The Star, by H. G. Wells

Image taken from a NASA Google+ post*

The Star” is an apocalyptic short story written by H. G. Wells in 1897. According to Wikipedia, it founded a science fiction sub-genre of post-apocalyptic fiction in which two celestial objects crash into each other. The description of apocalypse-on-Earth was probably rather original for its time–it was vivid and striking. It also had a very powerful message that was told in a rather unique way. I was reminded of a book I read recently, Half of a Yellow Sun, by Chimamanda Ngozi Adichie…not in narrative style (not in the slightest!) but in underlying message.

Spoilers start here:
While I was reading “The Star” I was distracted by the detachment of it all. We seemed to be observing it from afar rather than experiencing it through the eyes of tortured souls. At the last sentence, I realized WHY he made the story so detached. He was writing with the detachment of a far-away observer. Of someone who’s just reading about the events in a newspaper. We see the murders, the famines, the plagues; but we don’t FEEL them. This reminded me of a touching novel about the Biafra / Nigeria civil war: Half of a Yellow Sun, by Chimamanda Ngozi Adichie. In this gut-wrenching, but beautiful book Adichie asks the question “were you silent when we died?”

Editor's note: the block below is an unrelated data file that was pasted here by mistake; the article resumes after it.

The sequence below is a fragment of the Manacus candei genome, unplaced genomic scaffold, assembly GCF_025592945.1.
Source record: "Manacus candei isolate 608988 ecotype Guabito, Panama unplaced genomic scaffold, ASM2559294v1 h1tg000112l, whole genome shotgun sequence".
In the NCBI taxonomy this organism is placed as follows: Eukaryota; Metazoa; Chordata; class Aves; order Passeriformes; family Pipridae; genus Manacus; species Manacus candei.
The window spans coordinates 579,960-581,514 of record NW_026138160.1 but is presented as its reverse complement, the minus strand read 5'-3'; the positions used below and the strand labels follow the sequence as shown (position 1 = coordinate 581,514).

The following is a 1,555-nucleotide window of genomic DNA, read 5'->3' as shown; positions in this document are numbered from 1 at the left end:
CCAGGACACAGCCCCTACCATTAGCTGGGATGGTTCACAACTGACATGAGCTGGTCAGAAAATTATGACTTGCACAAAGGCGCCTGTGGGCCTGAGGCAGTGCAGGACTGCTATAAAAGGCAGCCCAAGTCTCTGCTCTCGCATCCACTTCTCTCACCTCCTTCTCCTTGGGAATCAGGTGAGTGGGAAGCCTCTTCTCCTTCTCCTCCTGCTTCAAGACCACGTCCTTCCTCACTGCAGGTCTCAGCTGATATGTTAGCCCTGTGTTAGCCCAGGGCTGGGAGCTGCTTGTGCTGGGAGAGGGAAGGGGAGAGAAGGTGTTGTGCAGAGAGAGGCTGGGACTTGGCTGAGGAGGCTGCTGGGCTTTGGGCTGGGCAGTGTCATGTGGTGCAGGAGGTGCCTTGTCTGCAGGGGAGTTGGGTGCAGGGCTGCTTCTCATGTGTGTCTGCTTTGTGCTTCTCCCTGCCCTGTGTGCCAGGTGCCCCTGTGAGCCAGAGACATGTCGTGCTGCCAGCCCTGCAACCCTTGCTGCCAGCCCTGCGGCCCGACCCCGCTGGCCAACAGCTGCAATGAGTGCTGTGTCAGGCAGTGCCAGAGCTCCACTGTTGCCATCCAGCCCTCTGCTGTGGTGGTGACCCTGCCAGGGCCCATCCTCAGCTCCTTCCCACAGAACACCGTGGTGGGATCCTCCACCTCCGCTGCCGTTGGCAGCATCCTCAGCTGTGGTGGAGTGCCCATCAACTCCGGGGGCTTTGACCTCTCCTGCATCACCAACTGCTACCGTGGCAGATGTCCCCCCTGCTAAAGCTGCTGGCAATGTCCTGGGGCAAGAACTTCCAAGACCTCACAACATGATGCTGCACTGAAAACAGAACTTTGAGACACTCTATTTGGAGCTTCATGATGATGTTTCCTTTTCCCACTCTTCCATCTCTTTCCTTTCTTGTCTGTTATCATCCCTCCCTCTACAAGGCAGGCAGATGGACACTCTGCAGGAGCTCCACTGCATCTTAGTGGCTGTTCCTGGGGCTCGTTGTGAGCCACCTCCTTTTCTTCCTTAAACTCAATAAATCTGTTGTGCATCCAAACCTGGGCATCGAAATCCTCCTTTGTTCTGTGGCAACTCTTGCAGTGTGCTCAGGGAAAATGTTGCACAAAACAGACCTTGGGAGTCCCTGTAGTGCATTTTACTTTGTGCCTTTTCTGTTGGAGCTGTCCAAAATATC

Spoiler-free zone commences:
I think it’s horrible how we can watch news of horror and tragedy from afar and simply shake our heads and say “that’s too bad….” and not worry about it any more. The idea of such uncaring thoughts (literally) brings tears to my eyes. And then the biologist in me rears her ugly head and says: this detachment is necessary for our own individual sanity. We have to, at some level, separate personal tragedy from the tragedy of people who have no impact on ourselves. If we didn’t, we would be constantly overwhelmed by emotions that distract us from our own lives and do not provide any personal advantage. I suppose if I were constantly overwhelmed with emotion about distant tragedies, I’d be on the far-opposite end of the autism spectrum. 🙂 I think we should honestly consider the pain of other people and, if we can, do something about it. But where do we draw the line for emotional involvement? I suppose this is something that each individual must answer for him or herself.

4 thoughts on “The Star, by H. G. Wells

  1. I tend to avoid the news at night because it is so nearly impossible for me to detach.

    And I stumbled into your blog because I was trying to avoid writing about anything everyone has already seen re. “The Star” and saw your post title which was irresistible.

    Not sure if I'll be writing about the short story today but I didn't want to drop in and not drop a comment.


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